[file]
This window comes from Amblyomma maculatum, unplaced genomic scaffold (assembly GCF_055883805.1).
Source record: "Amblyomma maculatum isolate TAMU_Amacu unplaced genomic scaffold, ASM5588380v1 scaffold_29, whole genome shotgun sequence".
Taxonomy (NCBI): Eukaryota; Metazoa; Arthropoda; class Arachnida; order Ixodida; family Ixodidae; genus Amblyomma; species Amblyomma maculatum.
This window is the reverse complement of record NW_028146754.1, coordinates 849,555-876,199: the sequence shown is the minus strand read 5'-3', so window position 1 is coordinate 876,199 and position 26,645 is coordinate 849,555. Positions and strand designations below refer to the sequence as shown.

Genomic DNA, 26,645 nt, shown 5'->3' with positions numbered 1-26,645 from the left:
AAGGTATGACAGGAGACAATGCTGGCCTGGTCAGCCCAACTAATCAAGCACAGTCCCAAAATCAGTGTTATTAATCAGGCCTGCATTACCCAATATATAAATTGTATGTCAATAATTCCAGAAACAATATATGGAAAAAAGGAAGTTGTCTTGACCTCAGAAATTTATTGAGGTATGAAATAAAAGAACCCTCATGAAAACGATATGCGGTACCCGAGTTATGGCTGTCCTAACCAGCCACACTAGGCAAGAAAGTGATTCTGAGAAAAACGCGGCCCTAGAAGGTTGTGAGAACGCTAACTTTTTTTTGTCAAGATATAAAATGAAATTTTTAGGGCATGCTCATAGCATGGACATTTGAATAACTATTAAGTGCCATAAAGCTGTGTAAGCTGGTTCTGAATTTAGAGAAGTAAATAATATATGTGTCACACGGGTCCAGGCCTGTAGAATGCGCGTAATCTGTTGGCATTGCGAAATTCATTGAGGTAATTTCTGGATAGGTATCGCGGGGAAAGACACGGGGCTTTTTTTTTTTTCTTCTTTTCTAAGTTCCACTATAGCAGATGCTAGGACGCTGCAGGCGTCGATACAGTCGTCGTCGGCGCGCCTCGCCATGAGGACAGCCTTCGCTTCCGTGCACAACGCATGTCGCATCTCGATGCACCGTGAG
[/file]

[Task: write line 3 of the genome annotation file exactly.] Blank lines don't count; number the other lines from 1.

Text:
Taxonomy (NCBI): Eukaryota; Metazoa; Arthropoda; class Arachnida; order Ixodida; family Ixodidae; genus Amblyomma; species Amblyomma maculatum.